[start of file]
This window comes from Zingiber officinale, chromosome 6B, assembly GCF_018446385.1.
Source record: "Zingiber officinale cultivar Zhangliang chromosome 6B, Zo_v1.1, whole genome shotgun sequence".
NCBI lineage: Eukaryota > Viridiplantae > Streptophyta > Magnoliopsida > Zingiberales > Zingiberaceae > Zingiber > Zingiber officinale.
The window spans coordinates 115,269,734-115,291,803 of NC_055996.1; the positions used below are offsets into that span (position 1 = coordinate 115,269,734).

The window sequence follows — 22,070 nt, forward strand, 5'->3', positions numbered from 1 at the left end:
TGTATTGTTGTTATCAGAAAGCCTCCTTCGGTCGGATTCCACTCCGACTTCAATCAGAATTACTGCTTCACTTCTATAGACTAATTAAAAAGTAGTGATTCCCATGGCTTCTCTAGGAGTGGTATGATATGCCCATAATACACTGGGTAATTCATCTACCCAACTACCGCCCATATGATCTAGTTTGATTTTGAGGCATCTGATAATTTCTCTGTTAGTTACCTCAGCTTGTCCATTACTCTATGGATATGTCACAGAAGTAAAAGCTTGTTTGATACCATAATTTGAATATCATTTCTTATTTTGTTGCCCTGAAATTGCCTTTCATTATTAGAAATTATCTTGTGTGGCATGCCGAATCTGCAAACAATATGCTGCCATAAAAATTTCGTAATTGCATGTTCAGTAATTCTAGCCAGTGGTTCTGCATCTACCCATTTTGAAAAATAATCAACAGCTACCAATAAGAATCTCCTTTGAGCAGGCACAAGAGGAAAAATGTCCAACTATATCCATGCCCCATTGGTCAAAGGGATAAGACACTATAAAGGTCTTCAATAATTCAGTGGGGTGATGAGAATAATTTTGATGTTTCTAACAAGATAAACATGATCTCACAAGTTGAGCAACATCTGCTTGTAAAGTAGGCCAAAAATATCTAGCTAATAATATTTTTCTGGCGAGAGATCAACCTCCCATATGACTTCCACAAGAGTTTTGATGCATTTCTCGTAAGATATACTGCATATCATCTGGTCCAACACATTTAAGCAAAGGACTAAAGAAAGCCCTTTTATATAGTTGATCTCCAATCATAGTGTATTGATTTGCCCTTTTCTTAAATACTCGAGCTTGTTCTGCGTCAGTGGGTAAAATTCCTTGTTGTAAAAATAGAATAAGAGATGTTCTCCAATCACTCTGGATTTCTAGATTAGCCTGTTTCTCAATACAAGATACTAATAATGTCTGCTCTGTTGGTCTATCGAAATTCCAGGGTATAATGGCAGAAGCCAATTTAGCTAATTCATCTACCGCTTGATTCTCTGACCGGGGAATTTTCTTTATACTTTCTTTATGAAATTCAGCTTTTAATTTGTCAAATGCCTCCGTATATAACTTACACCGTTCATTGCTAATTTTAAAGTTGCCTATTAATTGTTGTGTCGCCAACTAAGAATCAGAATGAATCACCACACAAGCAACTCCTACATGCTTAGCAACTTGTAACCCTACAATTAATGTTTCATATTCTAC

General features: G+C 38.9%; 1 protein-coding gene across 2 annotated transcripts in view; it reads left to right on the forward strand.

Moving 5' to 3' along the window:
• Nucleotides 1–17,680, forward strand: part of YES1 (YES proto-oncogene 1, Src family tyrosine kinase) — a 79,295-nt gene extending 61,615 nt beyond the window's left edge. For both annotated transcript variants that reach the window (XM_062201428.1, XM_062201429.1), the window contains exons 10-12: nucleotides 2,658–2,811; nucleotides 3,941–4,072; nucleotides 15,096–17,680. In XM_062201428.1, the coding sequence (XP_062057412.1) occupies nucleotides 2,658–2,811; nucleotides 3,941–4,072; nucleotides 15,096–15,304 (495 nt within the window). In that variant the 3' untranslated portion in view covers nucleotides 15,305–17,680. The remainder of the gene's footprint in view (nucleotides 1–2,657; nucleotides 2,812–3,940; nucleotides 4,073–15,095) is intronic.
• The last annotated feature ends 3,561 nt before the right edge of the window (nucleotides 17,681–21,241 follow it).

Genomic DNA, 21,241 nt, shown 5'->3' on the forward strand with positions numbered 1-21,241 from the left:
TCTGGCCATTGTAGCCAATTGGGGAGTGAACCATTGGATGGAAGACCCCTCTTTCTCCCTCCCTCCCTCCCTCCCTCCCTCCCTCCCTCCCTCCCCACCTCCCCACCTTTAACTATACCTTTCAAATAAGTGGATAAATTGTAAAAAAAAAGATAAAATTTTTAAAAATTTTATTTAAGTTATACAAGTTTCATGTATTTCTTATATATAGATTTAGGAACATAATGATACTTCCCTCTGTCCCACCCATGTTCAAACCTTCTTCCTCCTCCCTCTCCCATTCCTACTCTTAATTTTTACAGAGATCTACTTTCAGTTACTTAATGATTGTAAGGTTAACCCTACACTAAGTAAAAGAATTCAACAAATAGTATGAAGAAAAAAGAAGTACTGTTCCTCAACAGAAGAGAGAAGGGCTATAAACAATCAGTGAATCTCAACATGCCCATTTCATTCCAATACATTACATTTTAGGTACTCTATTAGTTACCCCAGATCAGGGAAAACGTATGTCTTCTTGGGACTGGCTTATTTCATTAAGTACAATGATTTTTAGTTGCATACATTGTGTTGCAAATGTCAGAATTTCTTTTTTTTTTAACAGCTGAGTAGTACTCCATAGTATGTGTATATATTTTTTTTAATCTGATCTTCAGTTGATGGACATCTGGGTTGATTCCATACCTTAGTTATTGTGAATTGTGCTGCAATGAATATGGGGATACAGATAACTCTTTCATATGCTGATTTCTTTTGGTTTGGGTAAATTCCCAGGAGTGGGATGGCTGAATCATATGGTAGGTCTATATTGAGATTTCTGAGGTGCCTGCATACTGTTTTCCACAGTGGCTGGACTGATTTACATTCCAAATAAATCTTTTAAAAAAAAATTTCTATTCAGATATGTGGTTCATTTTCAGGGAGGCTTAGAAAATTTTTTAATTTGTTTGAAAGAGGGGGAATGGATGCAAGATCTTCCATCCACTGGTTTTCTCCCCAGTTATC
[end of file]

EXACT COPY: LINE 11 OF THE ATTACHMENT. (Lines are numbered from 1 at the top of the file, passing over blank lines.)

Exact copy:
Genomic DNA, 21,241 nt, shown 5'->3' on the forward strand with positions numbered 1-21,241 from the left: